When not in use my PFD is placed over my fish crate in my vehicle so as not to forget it. One great thing about the vest style PFD is that it can keep you warmer by adding another layer in cooler weather and in the water along with protecting you from protruding branches when in thick brush kayak fishing. It’s a good idea to find a PFD that is comfortable as you will be wearing it usually for several hours on the water. The PFD is absolutely an essential piece of equipment you can’t “live” without. I also like to carry a three foot long piece of pool noodle in case someone else needs some extra help. I usually store it in the hull near a hatch.
Wearing lighter clothing that is UV resistant dries quickly and wearing several layers in colder weather is a must. Self wicking clothing can keep you dry as well. There are several brands these days and places like Bass Pro Shops or Cabelas are loaded with this type of clothing on their racks.
Rig To Float
Rigging to float can mean several things. Whatever is not attached or is engineered to float will soon sink to the depths of your favorite fishing hole and may never be retrieved again. It is very important that you attach anything that does not float to your kayak. This is easily done with various leashes and portable fishing mounts. Various companies like Yak-Gear.com have plenty of accessory items that attach to most devices used in kayak fishing. Pliers, camera’s, phones, rods, boxes, you name it can be attached using these products. It is also good to have a bailing device on board to remove water from rain, waves, wakes, etc. if you are paddling a cockpit style kayak with no scupper holes. In some states a bailing device is the law.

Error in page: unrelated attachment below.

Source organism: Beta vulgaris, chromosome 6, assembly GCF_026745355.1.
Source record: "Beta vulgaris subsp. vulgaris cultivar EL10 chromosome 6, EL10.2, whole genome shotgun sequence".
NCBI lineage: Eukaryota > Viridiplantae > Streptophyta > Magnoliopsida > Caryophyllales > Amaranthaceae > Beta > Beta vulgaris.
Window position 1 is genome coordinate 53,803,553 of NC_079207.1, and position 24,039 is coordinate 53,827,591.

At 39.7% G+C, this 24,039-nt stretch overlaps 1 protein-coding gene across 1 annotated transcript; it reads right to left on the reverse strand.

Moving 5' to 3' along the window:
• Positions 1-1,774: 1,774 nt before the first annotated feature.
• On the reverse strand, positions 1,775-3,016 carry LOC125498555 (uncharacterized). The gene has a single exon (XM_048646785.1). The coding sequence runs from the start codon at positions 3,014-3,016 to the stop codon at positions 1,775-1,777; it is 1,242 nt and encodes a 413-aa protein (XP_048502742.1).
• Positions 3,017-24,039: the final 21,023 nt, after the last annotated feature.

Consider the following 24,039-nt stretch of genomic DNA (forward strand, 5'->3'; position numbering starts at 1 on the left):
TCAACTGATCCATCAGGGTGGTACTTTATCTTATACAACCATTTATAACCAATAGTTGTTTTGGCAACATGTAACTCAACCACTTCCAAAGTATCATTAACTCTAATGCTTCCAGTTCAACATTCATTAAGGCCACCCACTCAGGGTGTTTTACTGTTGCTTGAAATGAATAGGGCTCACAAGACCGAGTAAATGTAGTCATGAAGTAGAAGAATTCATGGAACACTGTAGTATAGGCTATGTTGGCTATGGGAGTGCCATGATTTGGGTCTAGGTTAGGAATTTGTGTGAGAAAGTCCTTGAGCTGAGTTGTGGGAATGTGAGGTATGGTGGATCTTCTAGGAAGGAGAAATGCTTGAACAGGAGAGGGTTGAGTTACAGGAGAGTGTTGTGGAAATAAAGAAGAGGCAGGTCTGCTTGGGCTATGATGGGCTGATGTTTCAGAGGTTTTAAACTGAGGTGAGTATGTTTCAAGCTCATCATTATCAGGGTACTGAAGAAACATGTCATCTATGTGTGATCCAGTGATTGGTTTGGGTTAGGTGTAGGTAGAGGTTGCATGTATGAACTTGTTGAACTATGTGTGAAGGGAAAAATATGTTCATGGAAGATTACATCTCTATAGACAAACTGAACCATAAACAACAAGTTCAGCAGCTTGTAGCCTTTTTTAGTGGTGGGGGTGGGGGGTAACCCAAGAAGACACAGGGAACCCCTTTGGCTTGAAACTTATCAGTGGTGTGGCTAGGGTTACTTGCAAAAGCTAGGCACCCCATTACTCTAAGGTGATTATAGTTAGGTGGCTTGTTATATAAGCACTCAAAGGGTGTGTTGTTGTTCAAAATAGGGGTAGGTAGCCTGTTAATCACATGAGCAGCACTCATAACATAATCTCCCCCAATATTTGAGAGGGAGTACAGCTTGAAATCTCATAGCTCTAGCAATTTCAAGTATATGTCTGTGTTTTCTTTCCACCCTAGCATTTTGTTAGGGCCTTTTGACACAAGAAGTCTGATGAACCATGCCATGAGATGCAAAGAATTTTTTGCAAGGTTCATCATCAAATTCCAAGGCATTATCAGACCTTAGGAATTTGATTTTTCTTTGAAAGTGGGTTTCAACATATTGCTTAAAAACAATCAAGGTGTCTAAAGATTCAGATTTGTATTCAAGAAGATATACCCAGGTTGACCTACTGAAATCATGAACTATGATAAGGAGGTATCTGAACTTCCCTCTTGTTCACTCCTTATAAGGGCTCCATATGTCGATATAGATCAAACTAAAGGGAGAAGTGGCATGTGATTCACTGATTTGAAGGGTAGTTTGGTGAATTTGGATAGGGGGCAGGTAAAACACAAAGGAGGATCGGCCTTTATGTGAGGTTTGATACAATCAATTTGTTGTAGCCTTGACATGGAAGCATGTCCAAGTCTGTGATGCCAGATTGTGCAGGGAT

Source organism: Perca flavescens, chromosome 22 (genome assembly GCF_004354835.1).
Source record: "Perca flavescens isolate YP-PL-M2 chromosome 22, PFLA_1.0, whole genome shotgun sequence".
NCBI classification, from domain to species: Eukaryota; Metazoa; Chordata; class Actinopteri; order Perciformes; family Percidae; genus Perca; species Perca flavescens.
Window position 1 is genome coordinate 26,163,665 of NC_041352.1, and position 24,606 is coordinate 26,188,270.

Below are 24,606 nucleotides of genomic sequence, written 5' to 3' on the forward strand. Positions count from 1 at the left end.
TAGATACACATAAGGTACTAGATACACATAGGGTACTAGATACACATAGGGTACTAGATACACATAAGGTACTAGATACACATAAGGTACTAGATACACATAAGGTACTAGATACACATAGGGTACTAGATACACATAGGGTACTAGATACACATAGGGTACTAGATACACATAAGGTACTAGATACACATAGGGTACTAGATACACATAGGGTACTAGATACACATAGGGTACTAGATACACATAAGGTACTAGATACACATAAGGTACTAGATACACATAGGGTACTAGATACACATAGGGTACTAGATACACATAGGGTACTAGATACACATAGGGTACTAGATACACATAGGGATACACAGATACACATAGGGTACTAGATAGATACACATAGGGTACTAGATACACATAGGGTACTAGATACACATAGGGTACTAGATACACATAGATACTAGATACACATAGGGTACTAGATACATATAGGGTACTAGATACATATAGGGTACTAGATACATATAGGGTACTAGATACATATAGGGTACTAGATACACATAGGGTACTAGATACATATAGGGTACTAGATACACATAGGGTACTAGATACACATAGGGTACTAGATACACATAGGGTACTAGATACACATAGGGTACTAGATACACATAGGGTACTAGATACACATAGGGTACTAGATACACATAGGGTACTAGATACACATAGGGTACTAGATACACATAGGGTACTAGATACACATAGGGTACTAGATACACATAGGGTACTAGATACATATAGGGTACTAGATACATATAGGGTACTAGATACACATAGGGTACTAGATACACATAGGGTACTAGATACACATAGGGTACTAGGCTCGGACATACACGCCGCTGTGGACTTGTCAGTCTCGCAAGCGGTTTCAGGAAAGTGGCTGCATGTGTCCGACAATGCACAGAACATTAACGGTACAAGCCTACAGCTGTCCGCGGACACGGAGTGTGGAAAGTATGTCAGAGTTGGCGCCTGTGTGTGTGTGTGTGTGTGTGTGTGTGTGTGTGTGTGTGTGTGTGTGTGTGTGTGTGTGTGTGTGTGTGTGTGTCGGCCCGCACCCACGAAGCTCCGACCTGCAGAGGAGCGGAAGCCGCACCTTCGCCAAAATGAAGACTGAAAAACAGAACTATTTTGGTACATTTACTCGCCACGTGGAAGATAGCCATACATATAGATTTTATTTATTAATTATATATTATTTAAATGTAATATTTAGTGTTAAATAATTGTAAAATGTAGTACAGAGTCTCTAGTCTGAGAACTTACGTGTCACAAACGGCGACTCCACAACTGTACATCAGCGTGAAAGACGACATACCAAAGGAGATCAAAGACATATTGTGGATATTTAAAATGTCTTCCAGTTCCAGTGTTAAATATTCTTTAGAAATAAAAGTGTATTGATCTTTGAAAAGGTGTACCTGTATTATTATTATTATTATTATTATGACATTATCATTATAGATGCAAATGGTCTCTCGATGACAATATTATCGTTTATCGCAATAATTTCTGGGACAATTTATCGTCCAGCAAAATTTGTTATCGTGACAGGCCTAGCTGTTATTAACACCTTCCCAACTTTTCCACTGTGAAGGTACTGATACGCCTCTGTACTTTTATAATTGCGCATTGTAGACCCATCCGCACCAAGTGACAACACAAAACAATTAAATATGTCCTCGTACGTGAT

Keep Your Head in the Center
Keeping your head at the centerline of the kayak is important to keep your kayak level in the water. When reaching back for accessories, lure boxes, or rods in your crate it is best to reach back like you are taking a baton in a relay race. You want to just turn your torso a bit and your head. It is not wise to reach out and lean to one side of your kayak.
Other valuable safety tips.
We are human and we need fuel to keep us going. It is always wise to store plenty of fluids in your kayak. Many a time I’ve been on the water only to find a kayaker with no water or other sources of hydration on board but I am able to help them out as I always carry extra. I usually pack a lunch and carry other various sources of carbs and protein on board. To stay focused proper nutrition is so important. I’ve also seen kayak fishermen who “crash and burn” just half way through a voyage or tournament due to the lack of proper nutrition.